Area youth soccer stars to chase titles in Oklahoma
Our area is a buffet where club soccer coaches can poke around before mixing and matching the choicest players for their squads, netting fleet-footed talent from among the high schools.
The result is three local club teams heading to Edmond, Okla., where their quests for national championships pick up intensity this week.
Edmond is the site of the US Youth Soccer Region III Championships for teams competing in the South division. Hillsborough-based N.C. Alliance 95 and N.C. Alliance 96, as well as Chapel Hill-based Triangle United 95 Gold will be among the teams representing North Carolina. The opening ceremonies are today and teams from a variety of age and gender groups open play Friday and continue through Thursday.
The local teams qualified for the regional games after being the last ones standing during the US Youth Soccer North Carolina State Championships. They will be among nearly 200 US Youth Soccer teams from the South region that comprises North Carolina, South Carolina, Alabama, Arkansas, Florida, Georgia, Louisiana, Mississippi, Oklahoma, Texas and Tennessee. Regional winners will go for national titles from July 22-28 in Overland Park, Kan.
Henry Gutierrez, who coaches N.C. Alliance 95, a team of boys ages 17 and younger, vouches for the talent that US Youth Soccer attracts. Most of his players are from Wake County, but some on the team come all the way from Wilmington a couple of times of week to train, Gutierrez said.
“This is their second rodeo,” Gutierrez said about his squad.
N.C. Alliance 95 should have done better a year ago during the regionals in Greenville, S.C., but it was their first time on such a big stage, Gutierrez said “Some of the jitters and the nerves got to them,” Gutierrez said.
Jordan’s Daniel Potts and Durham School of the Arts’ Fermin Uriz are on Gutierrez’s team.
Potts, a rising senior, missed his junior season at Jordan with a torn anterior cruciate ligament.
Retention is an important component when it comes to club teams with elite talent, Gutierrez said.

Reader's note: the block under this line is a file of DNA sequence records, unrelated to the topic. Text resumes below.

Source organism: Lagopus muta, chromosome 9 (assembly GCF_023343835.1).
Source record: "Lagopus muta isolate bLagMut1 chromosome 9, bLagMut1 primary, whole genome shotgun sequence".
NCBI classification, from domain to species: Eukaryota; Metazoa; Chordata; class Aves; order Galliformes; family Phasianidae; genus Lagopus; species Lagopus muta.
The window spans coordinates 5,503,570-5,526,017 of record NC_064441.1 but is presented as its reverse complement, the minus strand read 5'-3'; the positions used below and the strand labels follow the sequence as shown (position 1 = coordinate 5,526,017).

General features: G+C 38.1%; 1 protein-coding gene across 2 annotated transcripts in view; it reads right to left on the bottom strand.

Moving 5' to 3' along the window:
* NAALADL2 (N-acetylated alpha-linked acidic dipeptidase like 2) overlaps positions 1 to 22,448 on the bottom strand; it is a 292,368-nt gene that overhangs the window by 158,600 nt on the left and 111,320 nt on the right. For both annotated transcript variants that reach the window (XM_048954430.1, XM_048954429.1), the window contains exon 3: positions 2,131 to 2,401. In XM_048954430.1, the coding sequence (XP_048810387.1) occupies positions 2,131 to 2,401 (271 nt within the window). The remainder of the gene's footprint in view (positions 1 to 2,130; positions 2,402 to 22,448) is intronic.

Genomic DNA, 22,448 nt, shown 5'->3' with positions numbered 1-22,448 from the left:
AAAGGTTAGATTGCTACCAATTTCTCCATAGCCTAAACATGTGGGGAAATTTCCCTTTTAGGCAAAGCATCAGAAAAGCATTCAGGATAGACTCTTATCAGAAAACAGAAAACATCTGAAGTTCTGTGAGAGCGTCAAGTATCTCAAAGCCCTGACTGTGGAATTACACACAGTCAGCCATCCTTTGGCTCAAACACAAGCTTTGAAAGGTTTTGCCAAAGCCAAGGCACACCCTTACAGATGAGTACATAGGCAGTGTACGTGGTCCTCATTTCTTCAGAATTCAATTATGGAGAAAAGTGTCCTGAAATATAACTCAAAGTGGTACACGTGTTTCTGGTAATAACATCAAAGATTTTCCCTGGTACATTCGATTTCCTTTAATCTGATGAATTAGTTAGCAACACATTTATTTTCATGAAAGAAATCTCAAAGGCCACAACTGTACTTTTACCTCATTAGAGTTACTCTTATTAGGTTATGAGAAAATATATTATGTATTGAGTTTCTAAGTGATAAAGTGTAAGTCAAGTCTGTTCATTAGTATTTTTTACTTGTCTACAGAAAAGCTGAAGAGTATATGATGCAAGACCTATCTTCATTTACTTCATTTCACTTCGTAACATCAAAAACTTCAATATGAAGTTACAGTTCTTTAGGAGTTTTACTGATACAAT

Such talent could cultivate big egos, but Triangle United 95 Gold coach Kalla Stark expressed his good fortune of being able to spend more time helping his under-17 girls work on their games rather than managing their personalities. There’s no griping among them, he said.
While Stark said his roster affords him the luxury of going 17 deep in games with no drop-off during substitutions, the team’s success in the regionals could be hindered by the loss of a goalkeeper who is out with a torn ACL, not to mention the absence of some players who joined other clubs.
“It’s going to be tough,” Stark said.
In North Carolina, girls play club soccer in the fall before suiting up for their high school teams in the spring. That time gap can be problematic, Stark said.
“A lot of things can happen,” Stark said, mentioning how some players and parents alike tend to be on the hunt for “the next big thing.”
The roster for Stark’s squad includes players from some of the area’s better girls’ soccer programs: Jordan’s Millicent Blivin and Rachel Hill; Northern’s Nicole Crutchfield; Northwood’s Jamie Palermo; Cedar Ridge’s Sierra Houck; Durham Academy’s Tara Nagar and Frances McDonald; Carrboro’s Marisa Nesbitt; Chapel Hill’s Alexandra Moiseenko and Laura Sullivan; East Chapel Hill’s Jordan Donnelly, Lauren Douglass, Riley Foster and Neeley Holroyd.
The under-16 N.C. Alliance 96 girls’ team coached by Tom Misuraca has a similar look: Durham Academy’s Dana Rowe; Chapel Hill’s Frances Reuland and Mia Spencer; Carrboro’s Leah Simon, Emma Houser and Caroline Houser; Jordan’s Amy Hicks, Anna Dekle, Tasha Pate; ECH’s Blakeney Blair, Emma Daum and Dylan Bedell; Oxford Webb’s Abbey Smith.
Changing sports for a moment to pro basketball, Miami Heat coach Erik Spoelstra and retired NBA coach Phil Jackson often are viewed primarily as great managers of personalities and egos. Misuraca said he does some of that with his club team, but the girls, as good as they are, still require coaching.
“You have to do a little bit of both,” Misuraca said.
Since N.C. Alliance 96 is a collection of players from various high school teams, they come to the club team with different styles, Misuraca said. High school coaches aren’t always the best tacticians, so their teams may approach soccer with a more forward, one-directional approach as opposed, say, to utilizing more ball movement and playing with more efficiency.
Misuraca said his girls last year were beaten with what he described as a controversial goal by a North Texas team that ended up winning a national title. He said he likes his team’s chances this time around.
“This is where we thought we would be,” Misuraca said.
US Youth Soccer is the largest youth sports entity in the country and the largest member of the United States Soccer Federation, the governing body for US Soccer, according to organizers. US Youth Soccer annually has at least three million players between the ages of 5 and 19, and its championship series provides a stage for college coaches to eyeball the top players in the country, according to the organization.
Daily reports and complete results from the tournament will be available online at Championships.USYouthSoccer.org/regionIII.